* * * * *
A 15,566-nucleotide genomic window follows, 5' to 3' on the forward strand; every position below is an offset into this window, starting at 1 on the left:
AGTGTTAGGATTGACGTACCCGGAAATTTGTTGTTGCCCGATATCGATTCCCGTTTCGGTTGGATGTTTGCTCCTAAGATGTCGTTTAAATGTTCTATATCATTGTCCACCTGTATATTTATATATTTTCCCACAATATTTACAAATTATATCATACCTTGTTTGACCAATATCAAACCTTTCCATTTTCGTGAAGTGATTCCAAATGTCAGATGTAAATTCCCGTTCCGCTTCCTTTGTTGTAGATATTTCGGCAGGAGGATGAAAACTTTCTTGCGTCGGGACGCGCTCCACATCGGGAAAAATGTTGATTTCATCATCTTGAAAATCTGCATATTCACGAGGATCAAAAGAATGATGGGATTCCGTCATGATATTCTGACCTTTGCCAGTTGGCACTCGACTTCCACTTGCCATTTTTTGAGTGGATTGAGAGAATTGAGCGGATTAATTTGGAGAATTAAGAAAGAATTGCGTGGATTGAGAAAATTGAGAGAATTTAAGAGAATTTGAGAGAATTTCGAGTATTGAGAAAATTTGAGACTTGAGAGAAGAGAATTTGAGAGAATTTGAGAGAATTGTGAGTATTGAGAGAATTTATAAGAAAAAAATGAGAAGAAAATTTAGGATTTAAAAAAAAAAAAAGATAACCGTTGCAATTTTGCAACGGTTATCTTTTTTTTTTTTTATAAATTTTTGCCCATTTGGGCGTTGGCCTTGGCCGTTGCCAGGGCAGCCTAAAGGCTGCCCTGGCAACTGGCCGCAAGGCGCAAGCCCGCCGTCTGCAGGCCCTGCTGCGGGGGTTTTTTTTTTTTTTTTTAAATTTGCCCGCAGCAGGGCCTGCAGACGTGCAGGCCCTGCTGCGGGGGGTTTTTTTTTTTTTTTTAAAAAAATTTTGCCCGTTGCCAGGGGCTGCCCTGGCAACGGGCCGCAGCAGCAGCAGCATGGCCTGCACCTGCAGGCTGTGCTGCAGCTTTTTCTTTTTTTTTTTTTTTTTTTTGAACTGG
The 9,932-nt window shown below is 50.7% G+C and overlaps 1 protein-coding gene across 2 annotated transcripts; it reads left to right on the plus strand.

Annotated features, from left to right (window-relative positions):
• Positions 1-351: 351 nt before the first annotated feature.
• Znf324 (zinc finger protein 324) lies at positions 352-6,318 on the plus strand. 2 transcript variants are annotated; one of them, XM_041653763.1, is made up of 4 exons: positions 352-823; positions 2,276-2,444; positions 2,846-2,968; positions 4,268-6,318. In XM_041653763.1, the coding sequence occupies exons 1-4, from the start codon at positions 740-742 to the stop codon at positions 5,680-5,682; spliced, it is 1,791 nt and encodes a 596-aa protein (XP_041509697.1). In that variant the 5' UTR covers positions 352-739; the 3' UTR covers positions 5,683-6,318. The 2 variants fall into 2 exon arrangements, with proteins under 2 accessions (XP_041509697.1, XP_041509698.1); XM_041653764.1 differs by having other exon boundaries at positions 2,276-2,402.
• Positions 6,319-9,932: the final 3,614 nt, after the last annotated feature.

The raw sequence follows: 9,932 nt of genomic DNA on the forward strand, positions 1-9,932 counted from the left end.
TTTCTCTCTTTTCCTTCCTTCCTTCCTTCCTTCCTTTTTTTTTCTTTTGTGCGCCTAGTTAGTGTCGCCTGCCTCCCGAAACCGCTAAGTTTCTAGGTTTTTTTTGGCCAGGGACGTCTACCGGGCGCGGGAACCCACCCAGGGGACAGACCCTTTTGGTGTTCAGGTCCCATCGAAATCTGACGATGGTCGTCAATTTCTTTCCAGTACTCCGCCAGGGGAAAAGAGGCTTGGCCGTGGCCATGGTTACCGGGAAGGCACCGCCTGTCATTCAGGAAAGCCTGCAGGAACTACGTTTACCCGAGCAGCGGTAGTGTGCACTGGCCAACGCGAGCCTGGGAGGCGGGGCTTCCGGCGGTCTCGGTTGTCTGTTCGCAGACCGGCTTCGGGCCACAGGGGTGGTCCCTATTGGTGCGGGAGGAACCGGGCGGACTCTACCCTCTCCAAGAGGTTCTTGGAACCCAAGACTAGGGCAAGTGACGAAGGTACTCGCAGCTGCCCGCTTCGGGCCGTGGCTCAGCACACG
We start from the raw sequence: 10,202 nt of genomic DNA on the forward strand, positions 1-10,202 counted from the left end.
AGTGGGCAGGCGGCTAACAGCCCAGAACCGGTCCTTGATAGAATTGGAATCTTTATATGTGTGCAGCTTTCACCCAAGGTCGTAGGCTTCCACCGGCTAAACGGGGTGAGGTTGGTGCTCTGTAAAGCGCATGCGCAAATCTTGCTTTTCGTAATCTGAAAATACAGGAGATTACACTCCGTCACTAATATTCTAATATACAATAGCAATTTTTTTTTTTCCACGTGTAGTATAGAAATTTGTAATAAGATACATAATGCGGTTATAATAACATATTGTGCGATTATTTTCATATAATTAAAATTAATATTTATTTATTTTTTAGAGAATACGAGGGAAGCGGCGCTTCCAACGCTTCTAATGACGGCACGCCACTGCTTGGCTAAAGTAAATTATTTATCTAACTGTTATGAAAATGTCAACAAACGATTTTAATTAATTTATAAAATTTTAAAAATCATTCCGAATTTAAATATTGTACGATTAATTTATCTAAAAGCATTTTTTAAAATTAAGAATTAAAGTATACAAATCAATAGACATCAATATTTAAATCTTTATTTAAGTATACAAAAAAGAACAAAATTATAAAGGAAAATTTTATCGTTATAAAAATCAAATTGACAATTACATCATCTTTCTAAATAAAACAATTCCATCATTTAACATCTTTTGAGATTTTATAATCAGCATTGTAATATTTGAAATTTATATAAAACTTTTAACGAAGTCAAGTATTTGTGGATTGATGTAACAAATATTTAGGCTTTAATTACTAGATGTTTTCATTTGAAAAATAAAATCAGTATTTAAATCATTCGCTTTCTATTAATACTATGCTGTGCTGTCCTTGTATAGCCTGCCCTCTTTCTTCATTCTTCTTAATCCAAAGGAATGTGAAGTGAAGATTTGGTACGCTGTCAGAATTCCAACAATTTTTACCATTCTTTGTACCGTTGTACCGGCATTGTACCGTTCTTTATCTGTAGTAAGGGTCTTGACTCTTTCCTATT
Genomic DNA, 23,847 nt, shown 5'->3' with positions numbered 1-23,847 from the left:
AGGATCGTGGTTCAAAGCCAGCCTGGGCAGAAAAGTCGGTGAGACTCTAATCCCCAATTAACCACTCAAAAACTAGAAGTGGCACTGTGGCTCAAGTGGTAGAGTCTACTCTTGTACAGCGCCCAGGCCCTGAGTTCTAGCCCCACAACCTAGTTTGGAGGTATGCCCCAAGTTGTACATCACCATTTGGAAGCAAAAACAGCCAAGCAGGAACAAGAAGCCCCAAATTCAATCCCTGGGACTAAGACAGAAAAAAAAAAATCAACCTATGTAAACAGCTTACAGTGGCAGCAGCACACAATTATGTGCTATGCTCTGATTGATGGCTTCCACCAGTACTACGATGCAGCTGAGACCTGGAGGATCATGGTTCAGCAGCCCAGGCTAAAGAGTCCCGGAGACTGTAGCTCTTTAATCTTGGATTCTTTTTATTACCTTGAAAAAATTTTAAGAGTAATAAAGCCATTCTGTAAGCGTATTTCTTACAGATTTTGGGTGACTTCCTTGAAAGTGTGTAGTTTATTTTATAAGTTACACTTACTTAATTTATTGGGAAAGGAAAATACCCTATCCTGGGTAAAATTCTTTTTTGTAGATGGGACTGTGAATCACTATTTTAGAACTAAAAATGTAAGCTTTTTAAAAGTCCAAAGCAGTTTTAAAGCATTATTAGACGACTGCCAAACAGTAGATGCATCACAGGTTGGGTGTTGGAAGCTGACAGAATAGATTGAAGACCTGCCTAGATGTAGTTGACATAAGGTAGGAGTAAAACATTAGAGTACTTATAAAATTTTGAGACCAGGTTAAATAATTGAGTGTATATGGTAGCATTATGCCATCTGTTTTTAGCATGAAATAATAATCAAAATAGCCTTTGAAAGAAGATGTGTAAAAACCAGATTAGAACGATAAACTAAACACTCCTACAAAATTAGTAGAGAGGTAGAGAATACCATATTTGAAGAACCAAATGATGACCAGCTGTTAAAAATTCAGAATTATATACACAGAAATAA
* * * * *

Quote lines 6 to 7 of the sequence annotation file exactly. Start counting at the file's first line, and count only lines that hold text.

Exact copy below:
• Znf324 (zinc finger protein 324) lies at positions 352-6,318 on the plus strand. 2 transcript variants are annotated; one of them, XM_041653763.1, is made up of 4 exons: positions 352-823; positions 2,276-2,444; positions 2,846-2,968; positions 4,268-6,318. In XM_041653763.1, the coding sequence occupies exons 1-4, from the start codon at positions 740-742 to the stop codon at positions 5,680-5,682; spliced, it is 1,791 nt and encodes a 596-aa protein (XP_041509697.1). In that variant the 5' UTR covers positions 352-739; the 3' UTR covers positions 5,683-6,318. The 2 variants fall into 2 exon arrangements, with proteins under 2 accessions (XP_041509697.1, XP_041509698.1); XM_041653764.1 differs by having other exon boundaries at positions 2,276-2,402.
• Positions 6,319-9,932: the final 3,614 nt, after the last annotated feature.